Researchers at the Institute of Education at University College London have conducted a study that looks at whether there are any educational advantages to attending private schools in the upper secondary years (Grades 11 and 12). Published in the Oxford Review of Education, the study used data from the Centre for Longitudinal Studies’ Next Steps cohort study and linked this to national student achievement information between 2005 and 2009. The researchers followed a sample of 5,852 students who attended a private or state school while doing their A levels (high-stakes exams taken at the end of Grade 12, and important for university admission). The findings were: The profiles of the two groups of students were very different – students arrived in private school sixth forms with significantly higher prior attainment in GCSEs (exams taken at the end of 10thgrade), and from households that had twice the income of families whose children attended state...

15 01 2020
Can school readiness tests predict future success in school?

A study published in School Psychology investigates the importance of screening children for their readiness for kindergarten, and how effective this is at predicting outcomes in first grade. Nineteen kindergarten teachers and 350 children from six schools in Missouri took part in the study. Teachers completed a kindergarten academic and behavior readiness screener at the beginning of the academic year. Melissa Stormont and colleagues then compared student scores from the screening tool to their performance on a math and reading achievement test, and to teacher ratings of their social and emotional skills 18 months later. The results showed that Children with poor academic readiness were more than 9 to 10 times more likely to have low reading scores at the end of their first grade year. Similarly, children who rated poor in behavior readiness were six times more likely to be rated as having displayed disruptive behavior and poor social skills by their...

18 12 2019
Does enhancing teacher expectation benefit students?

Teachers’ expectations are believed to affect students, but teacher expectation intervention studies that compare an intervention group to a control group are rare. A recent study published in Learning and Individual Differences investigated the effects of an intervention in China that enhanced teachers’ behaviour of conveying high expectations to students. The study randomly selected two schools in the urban area of a city in south China. Four Grade 8 English teachers in each school were randomly chosen and evenly allocated to either the intervention or control group. While the control group teachers did not receive training, the intervention group teachers were provided with training workshops focusing on three strands of high expectation behaviour, namely, giving students challenging tasks, providing affirmation or suggestions to students about their performance, and enhancing how teachers impart personal regard to students.  Teachers were asked to estimate the final exam score they believed each student would achieve for...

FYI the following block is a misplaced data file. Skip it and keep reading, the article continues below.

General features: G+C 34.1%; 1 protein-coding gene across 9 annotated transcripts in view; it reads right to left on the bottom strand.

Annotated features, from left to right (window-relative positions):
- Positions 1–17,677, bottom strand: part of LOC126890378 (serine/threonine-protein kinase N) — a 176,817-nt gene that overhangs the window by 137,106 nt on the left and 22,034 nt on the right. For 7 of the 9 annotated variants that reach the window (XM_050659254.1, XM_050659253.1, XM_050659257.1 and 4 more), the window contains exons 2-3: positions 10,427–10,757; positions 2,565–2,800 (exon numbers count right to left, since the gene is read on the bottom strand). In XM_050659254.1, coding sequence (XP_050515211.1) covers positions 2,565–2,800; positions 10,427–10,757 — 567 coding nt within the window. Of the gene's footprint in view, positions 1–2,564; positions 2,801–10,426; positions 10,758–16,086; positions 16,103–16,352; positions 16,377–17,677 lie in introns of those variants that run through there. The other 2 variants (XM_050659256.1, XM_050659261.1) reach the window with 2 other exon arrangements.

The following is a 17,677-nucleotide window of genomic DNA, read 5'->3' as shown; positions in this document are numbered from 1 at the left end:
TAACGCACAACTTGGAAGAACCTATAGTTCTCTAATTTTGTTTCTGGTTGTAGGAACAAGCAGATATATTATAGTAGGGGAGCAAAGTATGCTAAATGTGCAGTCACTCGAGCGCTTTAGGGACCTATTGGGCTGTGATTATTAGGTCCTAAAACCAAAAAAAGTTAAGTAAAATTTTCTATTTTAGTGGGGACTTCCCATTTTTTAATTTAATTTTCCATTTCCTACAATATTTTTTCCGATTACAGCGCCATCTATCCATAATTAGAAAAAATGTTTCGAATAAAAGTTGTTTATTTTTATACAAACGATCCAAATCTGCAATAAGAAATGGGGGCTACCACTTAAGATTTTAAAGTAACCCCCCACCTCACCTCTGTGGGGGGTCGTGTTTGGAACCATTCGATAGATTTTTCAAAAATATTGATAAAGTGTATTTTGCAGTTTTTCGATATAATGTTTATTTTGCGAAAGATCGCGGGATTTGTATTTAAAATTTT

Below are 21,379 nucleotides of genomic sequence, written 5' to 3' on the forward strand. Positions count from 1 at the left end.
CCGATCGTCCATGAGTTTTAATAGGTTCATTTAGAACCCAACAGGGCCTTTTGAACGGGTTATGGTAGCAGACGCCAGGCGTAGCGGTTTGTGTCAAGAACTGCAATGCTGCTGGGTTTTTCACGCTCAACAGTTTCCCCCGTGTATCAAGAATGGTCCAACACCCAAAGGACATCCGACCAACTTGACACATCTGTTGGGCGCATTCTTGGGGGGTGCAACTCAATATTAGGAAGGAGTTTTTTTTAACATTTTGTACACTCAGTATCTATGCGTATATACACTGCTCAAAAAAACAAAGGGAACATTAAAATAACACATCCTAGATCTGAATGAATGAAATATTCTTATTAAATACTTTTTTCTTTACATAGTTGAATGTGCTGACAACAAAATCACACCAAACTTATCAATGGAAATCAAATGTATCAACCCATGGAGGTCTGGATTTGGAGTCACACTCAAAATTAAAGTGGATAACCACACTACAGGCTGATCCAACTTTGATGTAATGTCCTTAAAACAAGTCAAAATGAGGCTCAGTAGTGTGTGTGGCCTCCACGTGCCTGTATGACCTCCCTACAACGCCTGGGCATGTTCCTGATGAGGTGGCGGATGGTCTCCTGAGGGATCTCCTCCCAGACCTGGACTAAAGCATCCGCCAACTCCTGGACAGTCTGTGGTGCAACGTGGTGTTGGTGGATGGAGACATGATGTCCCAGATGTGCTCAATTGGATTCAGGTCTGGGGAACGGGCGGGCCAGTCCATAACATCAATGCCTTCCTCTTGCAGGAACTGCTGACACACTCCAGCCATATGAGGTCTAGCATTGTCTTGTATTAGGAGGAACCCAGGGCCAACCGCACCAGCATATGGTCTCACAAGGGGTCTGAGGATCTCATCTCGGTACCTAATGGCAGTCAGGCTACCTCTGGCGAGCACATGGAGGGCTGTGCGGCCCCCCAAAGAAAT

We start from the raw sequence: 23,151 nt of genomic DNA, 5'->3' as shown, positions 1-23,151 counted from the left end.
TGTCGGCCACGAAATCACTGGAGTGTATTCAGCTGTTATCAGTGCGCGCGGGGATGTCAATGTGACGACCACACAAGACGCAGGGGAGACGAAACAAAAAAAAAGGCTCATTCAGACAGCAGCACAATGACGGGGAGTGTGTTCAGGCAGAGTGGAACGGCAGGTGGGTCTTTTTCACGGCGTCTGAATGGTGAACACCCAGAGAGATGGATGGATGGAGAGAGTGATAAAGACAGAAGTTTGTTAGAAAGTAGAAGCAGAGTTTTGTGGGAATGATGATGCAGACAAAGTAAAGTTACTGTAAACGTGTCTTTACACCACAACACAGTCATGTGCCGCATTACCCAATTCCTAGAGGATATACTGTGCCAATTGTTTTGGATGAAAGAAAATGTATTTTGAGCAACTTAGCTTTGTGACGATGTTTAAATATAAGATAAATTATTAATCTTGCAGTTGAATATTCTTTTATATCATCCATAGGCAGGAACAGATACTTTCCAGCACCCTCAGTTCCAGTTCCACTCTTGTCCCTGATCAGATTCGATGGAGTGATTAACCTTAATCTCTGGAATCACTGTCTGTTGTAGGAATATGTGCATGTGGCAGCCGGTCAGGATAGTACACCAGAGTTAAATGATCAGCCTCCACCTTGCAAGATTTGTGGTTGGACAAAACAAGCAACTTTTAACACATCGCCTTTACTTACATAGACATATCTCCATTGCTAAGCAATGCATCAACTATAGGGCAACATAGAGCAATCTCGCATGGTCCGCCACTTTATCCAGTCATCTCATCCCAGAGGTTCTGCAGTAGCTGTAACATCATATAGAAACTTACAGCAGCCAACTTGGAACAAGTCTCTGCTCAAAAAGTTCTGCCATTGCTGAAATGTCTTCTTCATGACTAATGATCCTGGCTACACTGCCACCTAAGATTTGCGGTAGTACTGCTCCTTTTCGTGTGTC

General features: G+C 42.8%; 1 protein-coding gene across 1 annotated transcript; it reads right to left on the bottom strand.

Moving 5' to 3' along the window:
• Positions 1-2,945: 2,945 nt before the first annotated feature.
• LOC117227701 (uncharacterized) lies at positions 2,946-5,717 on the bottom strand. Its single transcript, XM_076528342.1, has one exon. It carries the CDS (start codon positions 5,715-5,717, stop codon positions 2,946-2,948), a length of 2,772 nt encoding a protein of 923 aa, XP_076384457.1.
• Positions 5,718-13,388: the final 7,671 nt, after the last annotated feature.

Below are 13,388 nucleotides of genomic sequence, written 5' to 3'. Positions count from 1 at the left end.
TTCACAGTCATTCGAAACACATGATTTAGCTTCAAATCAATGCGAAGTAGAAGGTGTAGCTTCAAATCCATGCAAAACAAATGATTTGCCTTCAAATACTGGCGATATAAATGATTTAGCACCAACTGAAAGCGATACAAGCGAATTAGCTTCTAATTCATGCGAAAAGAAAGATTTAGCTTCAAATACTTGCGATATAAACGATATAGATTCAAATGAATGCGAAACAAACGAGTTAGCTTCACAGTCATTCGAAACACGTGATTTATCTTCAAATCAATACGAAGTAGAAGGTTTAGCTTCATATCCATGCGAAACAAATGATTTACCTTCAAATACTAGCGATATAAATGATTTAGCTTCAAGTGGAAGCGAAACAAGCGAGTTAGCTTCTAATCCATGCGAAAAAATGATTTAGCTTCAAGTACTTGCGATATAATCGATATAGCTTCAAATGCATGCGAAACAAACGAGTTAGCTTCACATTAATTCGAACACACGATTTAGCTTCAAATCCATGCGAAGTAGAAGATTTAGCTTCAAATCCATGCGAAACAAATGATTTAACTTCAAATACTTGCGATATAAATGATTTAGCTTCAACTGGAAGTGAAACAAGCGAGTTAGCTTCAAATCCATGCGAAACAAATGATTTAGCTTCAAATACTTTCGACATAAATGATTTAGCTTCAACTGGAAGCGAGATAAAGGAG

04 12 2019
The effect of screen time on academic performance

A meta-analysis examining the evidence between overall screen time, specific screen-based activities, and academic achievement found that overall screen time is not related to children’s and teens’ academic achievement, yet the type of screen time is. Mireia Adelantado-Renau and colleagues in Spain found that TV and video game time greater than two hours a day was associated with poorer academic achievement, while internet and mobile phone time was not. In addition, the negative effects on academics were larger for teens than for children. The meta-analysis included 58 studies from 23 countries that met its inclusion criteria, encompassing the academic achievement of 106,000 4-18 year olds (assessed by school grades, standardized tests, and academic failure). Subgroup analysis was conducted between children and teens. The findings were: In children (4-12 years old), the length of TV watching negatively affected performance in language (ES= -0.20) and math (ES= -0.36). in teens (12-18 years old), longer TV...

04 12 2019
Using technology to facilitate personalized learning in China

An article recently published in Frontiers in Psychology reported how technology is used to facilitate personalized learning in China. Xiaofeng You and colleagues examined the Chinese Learning Diagnosis System (CLDS) developed by a Chinese educational evaluation company designed for providing timely feedback to students and teachers.  The CLDS analyzes students’ assignments for their mastery of various attributes and generates feedback to students and teachers. Consequently, students can identify their strengths and weakness and teachers can modify their instruction using the information. To examine the CLDS’s effectiveness, the achievements, self-efficacy, and academic motivation of 547 high school students enrolled in an experimental school in 2012 were compared to 396 high school students in a school where CLDS was not used. Achievement in the pretest was measured by high school entrance examination scores, and achievement in the posttest 3 years later was measured by the college entrance examination scores; both are high stakes tests...

06 11 2019